New Delhi was concerned that flooding of the Ravi plains would restrict the movement of devotees to only a few months in a year. Until the bridge is constructed, India offered to make interim arrangements for all-weather connectivity. “The bridge over the zero-line will take time to come up, but there is an in-principle agreement,” said a senior official who did not want to be named.
Pakistan also agreed on three more contentious issues; allowing visa-free travel for Indian passport holders, allowing devotees who hold an Overseas Citizenship of India card (OCI) to travel, and fixing the number of pilgrims allowed daily at 5,000 (Pakistan earlier had indicated it only had capacity to accommodate around 700), the statement by the home ministry said. The two nations agreed that Pilgrims would be allowed to travel as individuals or in groups, and on foot. Earlier, Islamabad was reluctant to let pilgrims walk to the gurdwara.
India reiterated its demand of allowing 10,000 pilgrims on special occasions such as gurpurabs (special days related to Sikh gurus). Das said Pakistan indicated that it would consider this demand based on available capacity.
The Sunday talks come after months of heightened bilateral tensions following an attack in February on a defence convoy in Pulwama, which killed 40 soldiers, and retaliatory air strikes by India on terror targets in Balakot weeks later. New Delhi called off a meeting scheduled for April 2 over the inclusion of pro-Khalistan activists such as Gopal Chawla and Bisan Singh in a Pakistani committee to facilitate Sikh pilgrims. Pakistan dropped Chawla from its team after New Delhi’s objection.
In the meeting, India also handed over a dossier to highlight concerns about extremists spreading propaganda about Khalistan, which centres around a demand for secession from India and a separate Sikh homeland.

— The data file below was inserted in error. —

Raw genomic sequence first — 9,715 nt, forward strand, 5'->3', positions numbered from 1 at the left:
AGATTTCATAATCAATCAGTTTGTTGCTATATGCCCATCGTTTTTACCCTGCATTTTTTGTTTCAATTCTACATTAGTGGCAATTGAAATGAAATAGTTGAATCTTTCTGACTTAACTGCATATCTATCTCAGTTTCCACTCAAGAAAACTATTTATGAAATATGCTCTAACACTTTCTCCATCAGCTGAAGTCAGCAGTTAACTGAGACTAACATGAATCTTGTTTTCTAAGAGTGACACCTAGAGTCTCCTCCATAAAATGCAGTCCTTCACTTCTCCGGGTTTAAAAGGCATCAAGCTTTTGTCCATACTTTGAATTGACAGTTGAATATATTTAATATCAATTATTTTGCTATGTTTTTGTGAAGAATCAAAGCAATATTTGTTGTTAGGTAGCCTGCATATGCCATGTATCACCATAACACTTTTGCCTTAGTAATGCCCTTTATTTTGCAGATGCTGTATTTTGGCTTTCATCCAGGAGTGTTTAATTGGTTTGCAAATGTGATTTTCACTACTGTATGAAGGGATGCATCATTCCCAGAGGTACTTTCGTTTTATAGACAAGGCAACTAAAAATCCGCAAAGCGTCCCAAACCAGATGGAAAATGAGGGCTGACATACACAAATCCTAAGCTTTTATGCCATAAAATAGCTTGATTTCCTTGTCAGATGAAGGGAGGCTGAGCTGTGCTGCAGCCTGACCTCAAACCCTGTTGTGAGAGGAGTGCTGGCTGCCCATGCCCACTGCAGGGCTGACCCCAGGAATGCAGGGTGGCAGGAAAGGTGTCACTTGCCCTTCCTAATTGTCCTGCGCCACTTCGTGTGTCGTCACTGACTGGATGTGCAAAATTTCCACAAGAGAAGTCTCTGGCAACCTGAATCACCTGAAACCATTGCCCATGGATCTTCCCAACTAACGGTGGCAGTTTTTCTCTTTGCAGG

“The importance for ensuring safe and secure environment for the pilgrims was underscored. In this context, concerns regarding individuals or organisations based in Pakistan who may try to disrupt the pilgrimage and misuse the opportunity to play with the sentiments of the pilgrims were shared,” said Das. The Indian delegation also sought consular presence in Kartarpur but received no assurance on the subject.
Technical experts of the two sides have so far held three rounds of discussions at the border to try and finalise the corridor’s alignment, crossing point and infrastructure.
Following the decision made by the Cabinet on November 22 last year to open the corridor as part of measures to celebrate Guru Nanak’s birth anniversary, India has been building the infrastructure for the corridor, including a four-lane highway and a passenger terminal – which are expected to be completed in three months.
India also raised the issue of encroachment of the land belonging to the Gurdwara at the meeting and asked Pakistan to restore this land to the gurdwara. Separately, India asked Pakistan to allow a ‘Nagar Kirtan’ (religious procession) from Delhi to Nankana Sahib in Pakistan in July 2019 and then later November 2019 as proposed by Sikh religious bodies.
Punjab chief minister Amarinder Singh welcomed the developments but added that the daily quota of pilgrims needed to be raised further. In a statement, Singh hoped that the Indian government would press Pakistan to accept other demands, being raised by him over the past several months.
“It appears to be a positive development. It will be difficult for Pakistan to go back on the commitments made. And also, they are likely to use this as an image-building exercise. They are also likely to use to try and project it as having cooperated with and given India what it wanted,” said international relations expert and former Indian ambassador to Kazakhstan, Sweden and Latvia, Ashok Sajjanhar.
First Published: Jul 15, 2019 00:43 IST